Hello everyone! Civilla Morgan here! Welcome back to Childless, not by Choice, where my mission is to recognize and speak to the broken hearts of childless not by choice women, and men, around the world. I am spreading the great news that we can live a joyful, relevant, and fulfilled life, although we could not, did not, have the children we so wanted.
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Welcome to part two of 10, 11 Childless not by Choice women who Changed the World
In this segment, we start the list with famed French Chef Julia Child!
Popular TV chef and author Julia Child was born on August 15, 1912, in Pasadena, California. In 1948, she moved to France where she developed a penchant for French cuisine. With a goal of adapting sophisticated French cuisine for mainstream Americans, she collaborated on a two-volume cookbook called Mastering the Art of French Cooking, which was considered groundbreaking, and has since become a standard guide for the culinary community. She also became a television icon with her popular cooking shows such as The French Chef.
Child lived a privileged childhood. She was educated at San Francisco’s elite Katherine Branson School for Girls, where—at a towering height of 6 feet, 2 inches—she was the tallest student in her class. She was a lively prankster who, as one friend recalled, could be “really, really wild.” She was also adventurous and athletic, with talent in golf, tennis and small-game hunting.
In 1993, she was rewarded for her work when she became the first woman inducted into the Culinary Institute Hall of Fame. In November 2000, following a 40-year career that has made her name synonymous with fine food and a permanent among the world’s most famous chefs, Julia received France’s highest honor: The Legion d’Honneur. And in August 2002, the Smithsonian’s National Museum of American History unveiled an exhibit featuring the kitchen, where she filmed three of her popular cooking shows.
Child died in August 2004 of kidney failure at her assisted-living home in Montecito, two days before her 92nd birthday. Child had no intentions of slowing down, even in her final days. “In this line of work…you keep right on till you’re through,” she said. “Retired people are boring. “After her death Child’s last book, the autobiography My Life in France was published with the help of Child’s great nephew, Alex Prud’homme. The book, which centered on how Child discovered her true calling, became a best seller.
(My notes on Julia Child: Did you get that? Her autobiography was ‘centered on how Child discovered her true calling…’ have you discovered your true calling yet, because you have one.
Harriet Tubman (1822–1913) was an escaped slave who became a leading figure in the abolitionist movement. Harriet Tubman also served as a spy for the US army during the civil war and was an active participant in the struggle for women’s suffrage, an iconic symbol of courage and resistance to injustice, inspiring many generations of civil rights activists.
Tubman helped rescue over 70 slaves, in about 13 expeditions (and offering advice to many more). She often traveled in the darker winter months, making it easier to travel incognito by night. Because of the dangers on the road, she always took a revolver with her. She was also willing to use it to threaten any escaped slave who wished to go back because she knew returning would endanger all the escapees. She was proud never to lose an escaping slave on her expeditions. In April 2016, it was announced she would figure on the US $20 bill.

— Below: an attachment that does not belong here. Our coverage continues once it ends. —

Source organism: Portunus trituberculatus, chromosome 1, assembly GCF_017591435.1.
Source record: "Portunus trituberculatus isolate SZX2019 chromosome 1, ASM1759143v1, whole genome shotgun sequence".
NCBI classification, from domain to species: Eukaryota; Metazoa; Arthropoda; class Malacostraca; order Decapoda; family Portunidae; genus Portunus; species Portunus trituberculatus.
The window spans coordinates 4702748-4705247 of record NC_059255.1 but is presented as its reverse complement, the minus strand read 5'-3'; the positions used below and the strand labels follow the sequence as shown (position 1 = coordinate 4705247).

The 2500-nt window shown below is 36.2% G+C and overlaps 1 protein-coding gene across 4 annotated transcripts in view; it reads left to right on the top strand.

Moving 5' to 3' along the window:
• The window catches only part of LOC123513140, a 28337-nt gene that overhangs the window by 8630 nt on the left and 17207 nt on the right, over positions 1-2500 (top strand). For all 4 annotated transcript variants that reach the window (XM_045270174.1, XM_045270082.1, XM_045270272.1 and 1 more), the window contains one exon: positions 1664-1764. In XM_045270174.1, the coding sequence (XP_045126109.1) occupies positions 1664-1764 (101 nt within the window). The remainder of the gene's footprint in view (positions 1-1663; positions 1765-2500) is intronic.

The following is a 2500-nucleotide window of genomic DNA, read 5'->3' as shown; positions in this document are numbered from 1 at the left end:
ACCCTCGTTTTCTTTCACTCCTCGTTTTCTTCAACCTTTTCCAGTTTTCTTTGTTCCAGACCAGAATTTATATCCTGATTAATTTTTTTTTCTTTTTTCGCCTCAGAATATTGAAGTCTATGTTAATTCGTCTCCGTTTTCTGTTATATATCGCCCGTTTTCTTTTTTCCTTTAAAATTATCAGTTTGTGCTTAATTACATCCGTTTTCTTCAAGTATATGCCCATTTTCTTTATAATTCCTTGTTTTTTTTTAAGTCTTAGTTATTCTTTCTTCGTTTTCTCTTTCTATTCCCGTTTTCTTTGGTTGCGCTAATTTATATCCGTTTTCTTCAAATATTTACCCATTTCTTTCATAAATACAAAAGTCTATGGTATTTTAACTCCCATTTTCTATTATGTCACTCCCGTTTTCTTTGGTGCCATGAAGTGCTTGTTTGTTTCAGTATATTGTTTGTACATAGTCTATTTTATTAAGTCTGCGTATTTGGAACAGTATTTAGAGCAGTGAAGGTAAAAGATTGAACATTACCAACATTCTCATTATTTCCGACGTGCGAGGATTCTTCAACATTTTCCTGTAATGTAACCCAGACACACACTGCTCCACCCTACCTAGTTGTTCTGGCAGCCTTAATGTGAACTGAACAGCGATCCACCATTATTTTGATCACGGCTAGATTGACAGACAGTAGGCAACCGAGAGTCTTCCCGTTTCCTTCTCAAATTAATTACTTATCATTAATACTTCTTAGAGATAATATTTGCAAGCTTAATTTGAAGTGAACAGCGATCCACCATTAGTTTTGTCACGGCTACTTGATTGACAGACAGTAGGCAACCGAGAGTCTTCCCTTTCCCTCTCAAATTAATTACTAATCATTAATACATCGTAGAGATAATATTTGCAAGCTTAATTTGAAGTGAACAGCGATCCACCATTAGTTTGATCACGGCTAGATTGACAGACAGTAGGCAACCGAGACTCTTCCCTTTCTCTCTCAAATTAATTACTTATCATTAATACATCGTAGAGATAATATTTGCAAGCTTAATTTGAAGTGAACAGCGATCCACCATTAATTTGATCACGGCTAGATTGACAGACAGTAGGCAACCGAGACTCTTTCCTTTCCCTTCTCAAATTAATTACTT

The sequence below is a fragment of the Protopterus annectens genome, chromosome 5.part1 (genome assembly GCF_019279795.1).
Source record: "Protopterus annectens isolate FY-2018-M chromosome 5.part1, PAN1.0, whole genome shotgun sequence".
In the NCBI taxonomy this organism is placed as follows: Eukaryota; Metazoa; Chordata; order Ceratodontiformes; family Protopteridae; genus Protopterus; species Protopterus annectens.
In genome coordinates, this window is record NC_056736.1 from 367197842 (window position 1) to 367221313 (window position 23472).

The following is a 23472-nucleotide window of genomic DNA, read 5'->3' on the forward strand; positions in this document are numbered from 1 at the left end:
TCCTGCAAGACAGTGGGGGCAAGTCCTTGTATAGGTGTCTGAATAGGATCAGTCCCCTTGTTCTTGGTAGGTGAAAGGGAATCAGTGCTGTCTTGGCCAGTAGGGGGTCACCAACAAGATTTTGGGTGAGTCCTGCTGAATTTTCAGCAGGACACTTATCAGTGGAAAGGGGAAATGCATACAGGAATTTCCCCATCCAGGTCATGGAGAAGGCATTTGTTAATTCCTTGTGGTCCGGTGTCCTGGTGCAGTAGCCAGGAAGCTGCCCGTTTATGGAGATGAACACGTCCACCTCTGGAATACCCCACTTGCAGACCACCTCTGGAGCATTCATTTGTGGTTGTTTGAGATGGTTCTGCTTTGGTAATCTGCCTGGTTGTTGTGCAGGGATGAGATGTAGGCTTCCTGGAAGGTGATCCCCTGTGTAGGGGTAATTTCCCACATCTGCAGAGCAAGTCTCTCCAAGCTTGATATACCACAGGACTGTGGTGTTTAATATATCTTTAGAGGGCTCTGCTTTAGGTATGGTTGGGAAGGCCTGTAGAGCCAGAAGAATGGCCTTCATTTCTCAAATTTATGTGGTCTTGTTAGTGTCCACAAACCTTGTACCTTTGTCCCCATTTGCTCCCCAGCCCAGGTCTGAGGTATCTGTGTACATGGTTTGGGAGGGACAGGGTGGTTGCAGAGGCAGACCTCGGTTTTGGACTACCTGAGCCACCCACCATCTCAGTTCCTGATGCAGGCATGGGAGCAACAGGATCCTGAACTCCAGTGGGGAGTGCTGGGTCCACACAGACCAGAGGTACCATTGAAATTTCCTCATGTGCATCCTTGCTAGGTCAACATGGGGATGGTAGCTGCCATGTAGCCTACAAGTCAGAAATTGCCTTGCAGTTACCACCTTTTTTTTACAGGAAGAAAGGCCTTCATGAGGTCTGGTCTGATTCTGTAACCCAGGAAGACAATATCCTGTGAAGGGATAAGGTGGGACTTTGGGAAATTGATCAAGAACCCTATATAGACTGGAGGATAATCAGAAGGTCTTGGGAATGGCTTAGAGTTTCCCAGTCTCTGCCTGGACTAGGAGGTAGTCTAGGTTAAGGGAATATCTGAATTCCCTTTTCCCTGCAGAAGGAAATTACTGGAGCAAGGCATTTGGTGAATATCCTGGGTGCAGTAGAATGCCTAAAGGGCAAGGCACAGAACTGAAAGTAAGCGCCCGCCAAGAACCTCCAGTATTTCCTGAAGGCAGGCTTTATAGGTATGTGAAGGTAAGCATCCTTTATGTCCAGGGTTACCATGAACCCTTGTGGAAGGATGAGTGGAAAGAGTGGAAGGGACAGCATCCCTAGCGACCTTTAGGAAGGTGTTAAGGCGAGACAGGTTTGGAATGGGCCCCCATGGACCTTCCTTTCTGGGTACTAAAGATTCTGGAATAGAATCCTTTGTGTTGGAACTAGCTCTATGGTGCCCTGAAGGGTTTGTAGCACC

Eva Peron served as Argentina’s First lady from 1946 to 1952. Eva Peron or ‘Evita’ became a powerful political figure with a large support base amongst the poor and working-class trade union members. She inspired millions with her campaigns to help the poor and give women the right to vote.
To her supporters, she was a saint who strove to overcome poverty and injustice. To her detractors (in the nation’s military and bourgeoisie) she was a controversial figure at the heart of Argentinian politics. Eva Peron remains an important symbol of emancipation, especially for women in Latin America. She was one of the first women to create a lasting political/humanitarian legacy. Christina Fernandez, the first female elected President of Argentina, claims that women of her generation owe a debt to Eva for “her example of passion and combativeness”.
Cicely Tyson is an award-winning film, television and stage actress. She is known for choosing quality roles that send positive messages to women of color.
Cicely Tyson was born in New York City on December 19, 1924 (although some believe her birth year to be 1933). She built a successful career by carefully choosing roles that exemplified quality and depth. She has won accolades and awards for her performances on TV, stage and in film, with credits including Sounder, Roots, The Autobiography of Miss Jane Pittman and The Help. Tyson has won two Emmy Awards and a Tony Award, among other honors, over the course of her acting career. She was inducted into the Black Filmmakers Hall of Fame in 1977.
Tyson grew up in Harlem, New York. At the age of 18, she walked away from a typing job and began modeling. Tyson was then drawn to acting, though she had not been permitted to go to plays or movies as a child. When she got her first acting job, her religious mother, feeling that Tyson was choosing a sinful path, kicked her out of their home.
Despite her mother’s initial disapproval (the two didn’t speak for two years before reconciling), Tyson found success as an actress, appearing onstage, in movies and on TV.
Tyson was nominated for an Academy Award for 1972’s Sounder. She also portrayed notable roles on television, including Kunta Kinte’s mother in the adaptation of Alex Haley’s Roots and the title role in The Autobiography of Miss Jane Pittman, which earned Tyson an Emmy Award in 1974. Moving to Broadway in 1983, Tyson was the lead in The Corn Is Green, a play set in a Welsh mining town.
However, Tyson’s career trajectory wasn’t a smooth one; at times, she had trouble simply finding work. She flatly refused to do “blaxploitation” films or to take parts solely for the paycheck and was selective about the roles she chose. As she explained in a 1983 interview, “Unless a piece really said something, I had no interest in it. I have got to know that I have served some purpose here.”